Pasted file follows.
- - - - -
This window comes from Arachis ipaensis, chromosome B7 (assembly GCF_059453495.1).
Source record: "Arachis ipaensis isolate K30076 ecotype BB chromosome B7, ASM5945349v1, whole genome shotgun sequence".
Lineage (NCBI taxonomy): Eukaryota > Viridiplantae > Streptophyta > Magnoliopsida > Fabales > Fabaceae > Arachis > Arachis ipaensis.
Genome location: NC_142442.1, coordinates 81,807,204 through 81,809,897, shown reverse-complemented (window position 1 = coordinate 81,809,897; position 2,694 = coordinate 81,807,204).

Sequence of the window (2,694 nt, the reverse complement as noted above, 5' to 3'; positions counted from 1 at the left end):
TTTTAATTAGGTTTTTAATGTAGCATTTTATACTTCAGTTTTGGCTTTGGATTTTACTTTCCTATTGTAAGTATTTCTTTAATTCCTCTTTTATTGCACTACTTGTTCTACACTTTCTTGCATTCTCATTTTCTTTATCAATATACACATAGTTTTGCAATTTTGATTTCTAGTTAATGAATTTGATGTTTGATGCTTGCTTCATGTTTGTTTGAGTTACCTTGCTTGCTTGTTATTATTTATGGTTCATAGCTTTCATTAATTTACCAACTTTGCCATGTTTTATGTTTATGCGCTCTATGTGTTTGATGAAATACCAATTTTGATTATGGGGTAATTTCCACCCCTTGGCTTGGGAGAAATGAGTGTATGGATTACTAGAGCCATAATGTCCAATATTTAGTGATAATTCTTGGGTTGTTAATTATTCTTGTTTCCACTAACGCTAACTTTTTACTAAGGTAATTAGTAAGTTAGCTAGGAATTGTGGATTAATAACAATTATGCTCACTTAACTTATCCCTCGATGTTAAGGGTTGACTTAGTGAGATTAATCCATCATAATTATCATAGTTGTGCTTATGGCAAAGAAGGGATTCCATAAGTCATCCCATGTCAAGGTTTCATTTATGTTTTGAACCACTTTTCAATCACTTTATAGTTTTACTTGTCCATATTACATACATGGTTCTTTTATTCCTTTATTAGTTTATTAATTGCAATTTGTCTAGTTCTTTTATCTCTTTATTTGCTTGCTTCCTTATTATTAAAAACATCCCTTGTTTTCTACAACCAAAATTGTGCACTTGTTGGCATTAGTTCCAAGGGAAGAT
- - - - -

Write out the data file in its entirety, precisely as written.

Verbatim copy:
This window comes from Arachis ipaensis, chromosome B7 (assembly GCF_059453495.1).
Source record: "Arachis ipaensis isolate K30076 ecotype BB chromosome B7, ASM5945349v1, whole genome shotgun sequence".
Lineage (NCBI taxonomy): Eukaryota > Viridiplantae > Streptophyta > Magnoliopsida > Fabales > Fabaceae > Arachis > Arachis ipaensis.
Genome location: NC_142442.1, coordinates 81,807,204 through 81,809,897, shown reverse-complemented (window position 1 = coordinate 81,809,897; position 2,694 = coordinate 81,807,204).

Sequence of the window (2,694 nt, the reverse complement as noted above, 5' to 3'; positions counted from 1 at the left end):
TTTTAATTAGGTTTTTAATGTAGCATTTTATACTTCAGTTTTGGCTTTGGATTTTACTTTCCTATTGTAAGTATTTCTTTAATTCCTCTTTTATTGCACTACTTGTTCTACACTTTCTTGCATTCTCATTTTCTTTATCAATATACACATAGTTTTGCAATTTTGATTTCTAGTTAATGAATTTGATGTTTGATGCTTGCTTCATGTTTGTTTGAGTTACCTTGCTTGCTTGTTATTATTTATGGTTCATAGCTTTCATTAATTTACCAACTTTGCCATGTTTTATGTTTATGCGCTCTATGTGTTTGATGAAATACCAATTTTGATTATGGGGTAATTTCCACCCCTTGGCTTGGGAGAAATGAGTGTATGGATTACTAGAGCCATAATGTCCAATATTTAGTGATAATTCTTGGGTTGTTAATTATTCTTGTTTCCACTAACGCTAACTTTTTACTAAGGTAATTAGTAAGTTAGCTAGGAATTGTGGATTAATAACAATTATGCTCACTTAACTTATCCCTCGATGTTAAGGGTTGACTTAGTGAGATTAATCCATCATAATTATCATAGTTGTGCTTATGGCAAAGAAGGGATTCCATAAGTCATCCCATGTCAAGGTTTCATTTATGTTTTGAACCACTTTTCAATCACTTTATAGTTTTACTTGTCCATATTACATACATGGTTCTTTTATTCCTTTATTAGTTTATTAATTGCAATTTGTCTAGTTCTTTTATCTCTTTATTTGCTTGCTTCCTTATTATTAAAAACATCCCTTGTTTTCTACAACCAAAATTGTGCACTTGTTGGCATTAGTTCCAAGGGAAGAT